The Afar Guide to
Family Travel

The Best Form of Education

Travel is the best form of education: we stand by that statement. Giving children the opportunity to experience the world firsthand—particularly at a young age—will provide them with a foundation of understanding and learning that they will carry with them for the rest of their lives. After all, if a formal education is meant to enable children to successfully navigate the world around them, nothing does this better than travel. Exploring with children presents parents with not only the opportunity to spend valuable time together as a family. It will open up the world to your kids in more ways than they could ever imagine.

Where the Wild Things Are
Kids of all ages love animals. Zoos and aquariums are great, of course, but once the family is ready for more, here's where to spot the colorful birds of Costa Rica and the large beasts of Africa. Get ready, get set... now go out and find 'em!
Family Road Tripping
Immortalized by the Griswolds in the box-office hit Vacation, summertime road trips have been a family tradition for generations.
10 Questions to Ask Before Booking Your Next Family Trip
Instead of focusing solely on the usual bucket-list destinations, consider which places and activities might benefit your kids and enrich their lives. Here are a few questions I ask myself when evaluating trip ideas.
1
What kind of trip will bring the family closer together? Given our busy work and school schedules, try to make it a priority to spend vacations in each other’s company. The hotel kids' clubs might be a nice reprieve for parents of preschoolers, but when the children get older, allow them to help plan your holidays. It’s one way to ensure they’ll be excited to spend time with you.
2
Which destinations will strengthen our connections to wildlife and nature? Love for animals is a common denominator among kids the world over. Going to a zoo or aquarium is a great start, and you can take it even further by hiking in a state or national park, exploring a rain forest, or snorkeling in the Caribbean.
3
What activities will spark their curiosity? Travel is a great way to release a child’s natural sense of curiosity. Sometimes it’s as simple as trying new foods. You might not think your child will like sushi, love astronomy, or want to see a musical—but they’ll never know unless you let them try.
4
Where can we expose our kids to new cultures and perspectives? Travel is the gateway to understanding the world—and all that’s in it. Just remember that gaining new insights and appreciation for different cultures doesn’t necessarily require leaving the country. Want to learn a little about Chinese traditions? Head to a Chinese New Year Parade in Chinatown.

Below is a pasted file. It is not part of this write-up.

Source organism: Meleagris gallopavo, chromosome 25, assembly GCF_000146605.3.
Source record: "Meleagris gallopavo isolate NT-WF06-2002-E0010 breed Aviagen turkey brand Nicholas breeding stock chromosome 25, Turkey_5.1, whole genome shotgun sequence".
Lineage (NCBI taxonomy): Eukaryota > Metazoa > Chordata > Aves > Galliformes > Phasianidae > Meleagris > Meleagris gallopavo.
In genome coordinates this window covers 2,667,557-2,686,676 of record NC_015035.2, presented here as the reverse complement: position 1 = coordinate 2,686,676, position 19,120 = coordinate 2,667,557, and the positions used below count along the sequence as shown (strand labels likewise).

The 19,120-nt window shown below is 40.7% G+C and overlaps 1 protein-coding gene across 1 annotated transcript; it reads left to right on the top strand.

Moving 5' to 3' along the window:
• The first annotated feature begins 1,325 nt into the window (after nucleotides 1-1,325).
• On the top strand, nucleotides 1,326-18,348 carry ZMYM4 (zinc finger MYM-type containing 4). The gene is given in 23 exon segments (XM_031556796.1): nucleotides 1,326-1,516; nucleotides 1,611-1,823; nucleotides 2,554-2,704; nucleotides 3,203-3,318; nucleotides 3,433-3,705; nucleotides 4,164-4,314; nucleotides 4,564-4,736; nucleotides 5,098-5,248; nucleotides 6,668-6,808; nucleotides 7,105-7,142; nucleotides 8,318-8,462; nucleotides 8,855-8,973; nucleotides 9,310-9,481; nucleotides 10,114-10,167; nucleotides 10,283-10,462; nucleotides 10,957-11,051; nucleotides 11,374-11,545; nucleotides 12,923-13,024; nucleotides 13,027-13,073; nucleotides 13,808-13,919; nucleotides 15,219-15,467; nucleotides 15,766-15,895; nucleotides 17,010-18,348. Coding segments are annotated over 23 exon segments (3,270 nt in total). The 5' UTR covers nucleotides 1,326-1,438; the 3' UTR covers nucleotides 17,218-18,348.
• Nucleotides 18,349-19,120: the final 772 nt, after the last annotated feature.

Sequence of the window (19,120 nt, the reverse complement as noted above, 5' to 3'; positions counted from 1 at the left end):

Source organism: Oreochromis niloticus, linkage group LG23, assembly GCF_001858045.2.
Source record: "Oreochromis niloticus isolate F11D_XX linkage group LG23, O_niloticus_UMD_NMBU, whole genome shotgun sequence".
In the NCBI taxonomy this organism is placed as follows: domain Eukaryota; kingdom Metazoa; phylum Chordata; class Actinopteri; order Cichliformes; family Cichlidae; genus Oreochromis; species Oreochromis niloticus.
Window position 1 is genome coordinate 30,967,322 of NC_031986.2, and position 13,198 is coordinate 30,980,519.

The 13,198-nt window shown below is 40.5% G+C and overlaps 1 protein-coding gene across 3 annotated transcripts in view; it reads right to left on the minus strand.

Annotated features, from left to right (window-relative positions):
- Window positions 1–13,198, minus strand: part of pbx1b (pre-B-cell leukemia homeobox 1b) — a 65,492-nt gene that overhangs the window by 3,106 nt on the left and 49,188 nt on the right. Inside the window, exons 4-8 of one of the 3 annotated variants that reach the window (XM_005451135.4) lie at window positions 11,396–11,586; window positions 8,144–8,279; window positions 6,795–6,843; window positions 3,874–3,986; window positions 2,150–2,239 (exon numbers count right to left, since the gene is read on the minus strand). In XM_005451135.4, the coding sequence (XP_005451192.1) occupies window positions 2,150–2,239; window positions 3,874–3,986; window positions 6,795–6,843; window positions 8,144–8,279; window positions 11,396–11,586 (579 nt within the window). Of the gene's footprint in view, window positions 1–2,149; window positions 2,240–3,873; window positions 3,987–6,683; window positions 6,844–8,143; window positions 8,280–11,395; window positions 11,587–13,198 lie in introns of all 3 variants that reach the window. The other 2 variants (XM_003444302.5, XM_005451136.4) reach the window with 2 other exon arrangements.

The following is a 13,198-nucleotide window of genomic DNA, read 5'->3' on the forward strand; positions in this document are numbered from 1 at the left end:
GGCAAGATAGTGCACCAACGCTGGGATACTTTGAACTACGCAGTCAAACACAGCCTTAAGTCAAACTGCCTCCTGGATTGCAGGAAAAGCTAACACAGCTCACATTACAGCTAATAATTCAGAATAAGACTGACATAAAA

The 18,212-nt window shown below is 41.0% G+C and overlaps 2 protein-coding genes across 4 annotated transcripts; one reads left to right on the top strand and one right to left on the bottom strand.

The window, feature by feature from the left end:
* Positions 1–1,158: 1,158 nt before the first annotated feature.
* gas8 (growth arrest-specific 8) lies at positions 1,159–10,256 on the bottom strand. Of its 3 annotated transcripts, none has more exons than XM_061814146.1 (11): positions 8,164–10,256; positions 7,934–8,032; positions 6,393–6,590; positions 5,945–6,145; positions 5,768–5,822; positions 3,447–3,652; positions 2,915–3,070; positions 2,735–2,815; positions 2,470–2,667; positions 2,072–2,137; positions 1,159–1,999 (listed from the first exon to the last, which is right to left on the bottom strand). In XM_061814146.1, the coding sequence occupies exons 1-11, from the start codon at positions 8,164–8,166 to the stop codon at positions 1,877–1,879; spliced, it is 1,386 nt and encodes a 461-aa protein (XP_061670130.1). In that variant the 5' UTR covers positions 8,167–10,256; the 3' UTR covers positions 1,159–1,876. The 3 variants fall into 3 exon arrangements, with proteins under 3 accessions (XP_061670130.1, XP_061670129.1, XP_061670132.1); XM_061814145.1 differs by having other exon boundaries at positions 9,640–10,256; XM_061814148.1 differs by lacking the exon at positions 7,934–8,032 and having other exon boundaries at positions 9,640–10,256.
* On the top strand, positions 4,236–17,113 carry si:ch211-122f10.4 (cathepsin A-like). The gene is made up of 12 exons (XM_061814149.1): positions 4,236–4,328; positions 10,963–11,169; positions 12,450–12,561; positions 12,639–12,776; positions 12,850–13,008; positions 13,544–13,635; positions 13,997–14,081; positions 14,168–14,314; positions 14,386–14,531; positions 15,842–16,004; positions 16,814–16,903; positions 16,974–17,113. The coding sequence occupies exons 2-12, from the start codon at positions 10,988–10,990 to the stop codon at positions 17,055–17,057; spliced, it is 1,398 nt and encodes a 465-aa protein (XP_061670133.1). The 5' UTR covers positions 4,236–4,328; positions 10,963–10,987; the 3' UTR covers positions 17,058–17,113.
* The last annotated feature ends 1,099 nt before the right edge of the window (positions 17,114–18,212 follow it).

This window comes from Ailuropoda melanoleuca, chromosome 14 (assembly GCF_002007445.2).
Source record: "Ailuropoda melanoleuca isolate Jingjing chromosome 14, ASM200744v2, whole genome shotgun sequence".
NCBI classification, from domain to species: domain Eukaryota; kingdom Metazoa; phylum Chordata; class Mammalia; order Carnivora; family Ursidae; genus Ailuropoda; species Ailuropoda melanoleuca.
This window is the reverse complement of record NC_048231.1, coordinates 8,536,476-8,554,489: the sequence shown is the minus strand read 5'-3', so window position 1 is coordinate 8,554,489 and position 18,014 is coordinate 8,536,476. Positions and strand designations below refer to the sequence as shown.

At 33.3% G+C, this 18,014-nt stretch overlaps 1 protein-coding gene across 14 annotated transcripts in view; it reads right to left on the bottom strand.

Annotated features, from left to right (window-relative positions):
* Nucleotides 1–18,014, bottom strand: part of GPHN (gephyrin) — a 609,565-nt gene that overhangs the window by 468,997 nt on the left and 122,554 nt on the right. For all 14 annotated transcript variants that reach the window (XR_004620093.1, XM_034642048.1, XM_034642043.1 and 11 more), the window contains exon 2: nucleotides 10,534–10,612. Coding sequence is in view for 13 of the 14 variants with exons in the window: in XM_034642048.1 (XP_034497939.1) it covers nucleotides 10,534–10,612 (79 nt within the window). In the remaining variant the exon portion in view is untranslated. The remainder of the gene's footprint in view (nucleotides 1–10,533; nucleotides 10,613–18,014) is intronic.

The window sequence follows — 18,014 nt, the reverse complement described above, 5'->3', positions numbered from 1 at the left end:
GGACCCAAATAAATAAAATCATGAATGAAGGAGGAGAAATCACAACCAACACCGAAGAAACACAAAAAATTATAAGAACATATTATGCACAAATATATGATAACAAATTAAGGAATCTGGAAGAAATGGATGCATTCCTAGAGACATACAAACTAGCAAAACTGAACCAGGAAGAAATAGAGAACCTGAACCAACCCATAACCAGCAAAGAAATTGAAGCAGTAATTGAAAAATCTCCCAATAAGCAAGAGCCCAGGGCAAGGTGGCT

5
Where can we learn new life skills? Surfing in Hawaii. Horseback riding in the American West. Making origami art in Japan. Taking pictures of elephants in Kenya. Family vacations are a great way to try new things, and you never know what might spark an interest in a new hobby.
6
What activities will enhance the kids’ education? Before you finalize plans for your next family vacation, take a look at your child’s curriculum for some trip ideas. Will they be taking American history? Learning about volcanoes in science class? Studying Greek mythology? How about a language course? Not only will your trip be more interesting for the kids, it will reinforce what they’re learning in school.
7
How can the trip promote self-discovery? Traveling can be just as much an inward journey as an external one. Sometimes traveling allows children to explore their interests with peer pressure. Perhaps they’ll learn new forms of self-expression or become more self-confident. Kids (and their parents) can also learn a lot about themselves by visiting a house of worship different from their own.
8
Will we meet new people? Chances are, when you travel as a family you’ll cross paths with like-minded people who enjoy the same places and activities as you do. So don’t be surprised if you return from your next family vacation with lasting friendships with some of the people you met while traveling.
9
Is the itinerary/destination safe? Don’t feel comfortable planning everything yourself and making your own arrangements? Not sure if a place is child-friendly? Tour operators are a great way to ensure everything is safe, and handled for you. And remember that everyone has their own threshold, so make sure to respect it.
10
Will the kids have fun? Warning: The term "family friendly" can be limiting. If you’re planning a holiday that includes children, do you consider only the options that are kid appropriate? Conversely, if you’re on a trip sans little ones, do you instinctively avoid doing anything with this label? The truth is, unless you absolutely refuse to be in the company of anyone under the age of 18, family-friendly activities can be the highlight of anyone’s vacation, whether you have children or not.
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Rainer Jenss, Family Travel Curator

Before putting his professional expertise and personal passion to the test to travel around the world for a year with his family, Rainer Jenss was a vice president and thirteen-year veteran of the National Geographic Society. During the yearlong journey, Rainer reported for National Geographic Traveler's award-winning Intelligent Travel Blog, posting a weekly column about the experience. This “Jenss Family Travel Blog” was recognized as one of the Top 25 Family Travel Blogs by Babble.com in 2011 and 2012.

Rainer's writing has also appeared in Global Traveler magazine, The Christian Science Monitor, The Chicago Tribune, The Hook magazine, and Galavante.com. He is also director of Scholastic's Smart Family Travel initiative.